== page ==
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Epistemology, feminism and indigenous peoples knowledge

Epistemology, feminism and indigenous peoples knowledge

Palabras clave: Epistemologías; Feminismos; Aborígenes; Experiencias. Abstract: e categoy of experience is what articulates the different epistemologies. Within feminists, it is consider as one that builds but it is constructed by the kwonledge of contextualized and sexed subjects. Linked to this conception are clarified at first some terms that will be used, such as decolonization issue and the reactions of the aborigines and the enslaved against the imperialist colonization, beacuse as Tuhieai Smith says, we cannot talk about scientific research and indigenous people without making an analysis of imperialism and colonial practices. With regard to epistemologies of indigenous people, fundamental points will be dealt witth in the Maori and Mapuche agendas. Finally, its relationship with feminism and the need for decolonization will be considered. Keywords: Epistemologies; Feminisms; Indigenous People; Experiences.
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Access to Justice for Indigenous Peoples in Africa

Access to Justice for Indigenous Peoples in Africa

The first challenge to access to justice for Indigenous Peoples in Africa is simple recognition of indigenousness as a valid identifier for communities with unique histories and relationships to territories. The existence of Indigenous Peoples in Africa remains a contested notion. An unstudied, yet common, refrain is that all black Africans are Indigenous to Africa. Accordingly, the concept of Indigenousness loses any meaning because it includes every black African. Scholars have presented a more nuanced critique identifying the risk of using the notion of Indigenousness in the contexts of ethnically diverse and divided societies. As Felix Ndahinda, a Rwandan scholar, points out, the “[i]mplications of indigenous identification for other groups in multi-ethnic countries remains one feature of indigenous rights discourse in need of further clarification.” 4 Indeed, in regions where tribalism remains a major threat to peace and stability, the idea of Indigenousness can appear to feed such divisive notions.
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Sovereignty and Indigenous Peoples in North America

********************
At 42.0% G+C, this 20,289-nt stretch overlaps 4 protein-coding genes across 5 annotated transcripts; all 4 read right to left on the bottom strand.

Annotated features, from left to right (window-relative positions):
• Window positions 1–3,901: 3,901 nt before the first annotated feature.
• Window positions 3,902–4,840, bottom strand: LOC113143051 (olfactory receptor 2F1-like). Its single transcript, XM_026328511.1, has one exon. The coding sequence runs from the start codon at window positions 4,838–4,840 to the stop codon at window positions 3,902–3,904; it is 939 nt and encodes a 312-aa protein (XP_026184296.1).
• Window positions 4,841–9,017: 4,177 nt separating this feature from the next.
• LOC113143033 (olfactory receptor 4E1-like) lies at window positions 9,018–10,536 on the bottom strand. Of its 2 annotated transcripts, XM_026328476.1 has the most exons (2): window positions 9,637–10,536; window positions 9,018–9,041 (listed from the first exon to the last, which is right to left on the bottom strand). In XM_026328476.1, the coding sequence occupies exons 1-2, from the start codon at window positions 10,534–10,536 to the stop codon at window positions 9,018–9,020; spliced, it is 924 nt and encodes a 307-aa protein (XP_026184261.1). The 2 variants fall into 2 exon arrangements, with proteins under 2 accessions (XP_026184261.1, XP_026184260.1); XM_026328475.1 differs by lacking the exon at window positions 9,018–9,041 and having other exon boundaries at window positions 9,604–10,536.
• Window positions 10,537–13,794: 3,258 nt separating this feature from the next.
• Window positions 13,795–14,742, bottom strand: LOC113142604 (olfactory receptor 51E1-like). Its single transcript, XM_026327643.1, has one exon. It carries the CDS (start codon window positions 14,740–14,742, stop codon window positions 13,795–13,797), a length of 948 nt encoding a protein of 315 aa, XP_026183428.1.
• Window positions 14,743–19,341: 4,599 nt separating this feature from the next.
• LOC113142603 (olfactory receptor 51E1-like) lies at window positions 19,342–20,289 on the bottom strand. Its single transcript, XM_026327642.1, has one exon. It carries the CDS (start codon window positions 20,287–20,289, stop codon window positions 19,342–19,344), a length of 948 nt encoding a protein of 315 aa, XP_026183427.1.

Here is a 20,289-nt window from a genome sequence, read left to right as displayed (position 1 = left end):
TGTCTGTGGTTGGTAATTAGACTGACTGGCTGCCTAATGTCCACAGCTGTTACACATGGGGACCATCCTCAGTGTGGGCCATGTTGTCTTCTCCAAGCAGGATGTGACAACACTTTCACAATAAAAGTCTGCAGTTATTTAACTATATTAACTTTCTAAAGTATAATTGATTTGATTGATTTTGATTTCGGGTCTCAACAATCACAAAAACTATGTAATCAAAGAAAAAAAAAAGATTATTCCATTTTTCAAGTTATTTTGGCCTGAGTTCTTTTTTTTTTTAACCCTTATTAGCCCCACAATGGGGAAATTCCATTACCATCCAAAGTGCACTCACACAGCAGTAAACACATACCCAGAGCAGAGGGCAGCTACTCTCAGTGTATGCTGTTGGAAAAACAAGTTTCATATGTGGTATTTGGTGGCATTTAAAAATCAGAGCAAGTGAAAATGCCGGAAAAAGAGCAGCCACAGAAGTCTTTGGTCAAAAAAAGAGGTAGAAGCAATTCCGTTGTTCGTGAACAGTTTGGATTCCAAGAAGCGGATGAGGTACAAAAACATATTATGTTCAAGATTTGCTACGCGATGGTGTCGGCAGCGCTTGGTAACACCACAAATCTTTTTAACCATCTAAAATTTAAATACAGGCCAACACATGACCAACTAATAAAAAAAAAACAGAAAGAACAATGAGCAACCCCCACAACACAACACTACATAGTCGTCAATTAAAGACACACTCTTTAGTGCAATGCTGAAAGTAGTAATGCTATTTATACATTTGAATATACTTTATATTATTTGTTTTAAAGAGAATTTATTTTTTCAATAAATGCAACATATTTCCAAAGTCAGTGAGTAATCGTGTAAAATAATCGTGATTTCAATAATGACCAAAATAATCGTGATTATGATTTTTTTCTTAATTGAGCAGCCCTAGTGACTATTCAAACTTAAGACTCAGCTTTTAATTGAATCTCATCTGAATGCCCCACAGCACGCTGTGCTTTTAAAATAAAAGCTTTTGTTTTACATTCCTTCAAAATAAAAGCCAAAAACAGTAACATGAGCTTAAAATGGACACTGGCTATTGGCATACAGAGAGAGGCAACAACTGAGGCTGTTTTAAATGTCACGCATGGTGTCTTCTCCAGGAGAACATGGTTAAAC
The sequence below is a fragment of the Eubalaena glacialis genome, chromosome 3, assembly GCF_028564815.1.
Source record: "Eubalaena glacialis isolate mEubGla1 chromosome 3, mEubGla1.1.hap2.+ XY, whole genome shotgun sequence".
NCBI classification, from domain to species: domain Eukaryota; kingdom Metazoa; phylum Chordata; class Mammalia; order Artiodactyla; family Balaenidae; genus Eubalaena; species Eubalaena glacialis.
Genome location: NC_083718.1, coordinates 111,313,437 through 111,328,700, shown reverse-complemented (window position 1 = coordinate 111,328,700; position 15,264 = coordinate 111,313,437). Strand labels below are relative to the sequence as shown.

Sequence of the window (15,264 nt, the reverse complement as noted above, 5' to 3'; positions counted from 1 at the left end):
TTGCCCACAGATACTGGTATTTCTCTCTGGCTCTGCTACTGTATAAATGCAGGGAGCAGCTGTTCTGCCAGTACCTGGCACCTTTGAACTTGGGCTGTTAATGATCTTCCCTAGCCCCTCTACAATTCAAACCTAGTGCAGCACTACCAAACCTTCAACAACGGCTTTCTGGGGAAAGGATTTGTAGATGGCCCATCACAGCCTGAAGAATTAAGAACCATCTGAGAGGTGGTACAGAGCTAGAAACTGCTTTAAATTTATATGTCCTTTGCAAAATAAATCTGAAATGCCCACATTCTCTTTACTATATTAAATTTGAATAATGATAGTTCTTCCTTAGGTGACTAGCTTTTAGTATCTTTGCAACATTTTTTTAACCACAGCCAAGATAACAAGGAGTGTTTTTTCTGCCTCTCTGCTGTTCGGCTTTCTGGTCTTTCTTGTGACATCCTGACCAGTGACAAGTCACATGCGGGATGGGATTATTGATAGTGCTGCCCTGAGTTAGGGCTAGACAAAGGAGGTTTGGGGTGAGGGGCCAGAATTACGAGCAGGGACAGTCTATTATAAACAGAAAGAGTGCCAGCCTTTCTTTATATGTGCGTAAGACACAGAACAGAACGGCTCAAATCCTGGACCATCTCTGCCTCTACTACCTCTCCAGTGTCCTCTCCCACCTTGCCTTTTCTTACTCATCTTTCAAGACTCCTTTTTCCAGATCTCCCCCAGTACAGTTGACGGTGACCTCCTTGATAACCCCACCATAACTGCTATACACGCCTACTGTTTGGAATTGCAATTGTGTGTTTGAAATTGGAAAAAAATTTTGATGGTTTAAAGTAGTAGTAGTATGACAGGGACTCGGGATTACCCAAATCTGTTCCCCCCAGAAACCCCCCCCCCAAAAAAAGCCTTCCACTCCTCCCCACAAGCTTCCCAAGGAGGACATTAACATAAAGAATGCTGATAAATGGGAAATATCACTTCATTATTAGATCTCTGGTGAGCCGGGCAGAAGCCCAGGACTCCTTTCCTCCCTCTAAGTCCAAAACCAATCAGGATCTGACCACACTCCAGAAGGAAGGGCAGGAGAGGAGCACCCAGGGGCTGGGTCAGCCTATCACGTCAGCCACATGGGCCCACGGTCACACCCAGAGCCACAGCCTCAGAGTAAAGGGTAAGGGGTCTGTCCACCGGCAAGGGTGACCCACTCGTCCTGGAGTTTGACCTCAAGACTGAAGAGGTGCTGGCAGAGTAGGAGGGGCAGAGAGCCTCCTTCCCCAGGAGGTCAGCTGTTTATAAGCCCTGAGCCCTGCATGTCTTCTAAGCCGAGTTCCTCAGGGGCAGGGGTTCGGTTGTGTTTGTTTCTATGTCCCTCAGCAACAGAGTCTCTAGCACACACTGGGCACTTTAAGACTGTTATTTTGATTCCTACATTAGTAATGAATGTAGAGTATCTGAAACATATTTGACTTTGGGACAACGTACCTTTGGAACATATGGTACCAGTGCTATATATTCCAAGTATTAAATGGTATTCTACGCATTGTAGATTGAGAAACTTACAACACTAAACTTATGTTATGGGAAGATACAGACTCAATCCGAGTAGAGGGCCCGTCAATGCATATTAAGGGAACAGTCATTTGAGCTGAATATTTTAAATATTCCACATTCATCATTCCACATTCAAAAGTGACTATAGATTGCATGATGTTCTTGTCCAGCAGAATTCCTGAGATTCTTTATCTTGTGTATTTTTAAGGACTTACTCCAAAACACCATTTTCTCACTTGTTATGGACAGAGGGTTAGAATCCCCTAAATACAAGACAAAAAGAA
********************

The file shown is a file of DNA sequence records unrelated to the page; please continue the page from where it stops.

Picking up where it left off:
Sovereignty and Indigenous Peoples in North America

Hoffman, in his book, Sovereignty, takes issue with Hinsley's "statist" definition of sovereignty, 49 arguing instead for a conception of sovereignty that can a[r]

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Protected Areas and Indigenous Peoples in Chile

Protected Areas and Indigenous Peoples in Chile

XQGHUVWRRG ³DV DQ HFRQRPLF UHVRXUFH WR EH PDQDJHG HIILFLHQWO\ DQG SURILWDEO\´ LELG 1998,  p.  13).     These   rationales   associated   with   the   control   and   use   of   state   forest   reserves   influenced  Federico  Albert,  head  of  the  Water  and  Forests  section  within  the  Ministry  of   Industry  and  Public  Works  in  the  early  1900s.  Albert,  of  German  origin  and  with  formal   WUDLQLQJLQIRUHVWU\VFLHQFHHVWDEOLVKHGWKHEDVLVIRUZKDWZRXOGEHFRPH&KLOH¶VQDWLRQDO forest   policy   throughout   the   twentieth   century   (Camus,   2003).   According   to   Klubock,   $OEHUW³was  a  pivotal  figure  in  efforts  both  to  regulate  the  destruction  of  the  forests  and  to   promote   commercial   forHVWU\´  S     His   regular   trips   to   Europe   to   study   advances  in  scientific  forestry  techniques  led  to  their  subsequent  application  to  Chile  in   the   early   1900s. 4   Following   one   particular   trip   to   Europe,   Albert   returned   to   Chile   resolute  about  the  need  to  protect  state  forest  reserves.  The  following  statement  reflects   KLV YLVLRQ ³7R JHW DQ LGHD RI WKH LPSRUWDQFH RI RXU QDWLRQDO IRUHVWV LQ WKH WHUULWRULHV located  south  of  Bío-­Bío,  we  should  operate  under  the  forestry  regime  in  all  lands  that  are   unfit   or   unsuitable   for   agriculture   crops.   It   is   therefore   urgently   needed   that   the   state   should   establish   reserves   in   forestlands   under   the   jurisdiction   of   the   Ministry   of   Colonization,  Finance  and  the  Interior´(Albert,  1911:  8). 5  $VVWDWHGE\.OXERFN³Albert   linked  the  development  of  forest  management  to  the  reassertion  of  state  control  over  the   IURQWLHUDQGWKHHVWDEOLVKPHQWRIDVWDEOHVRFLDORUGHU´ S   The  protection  of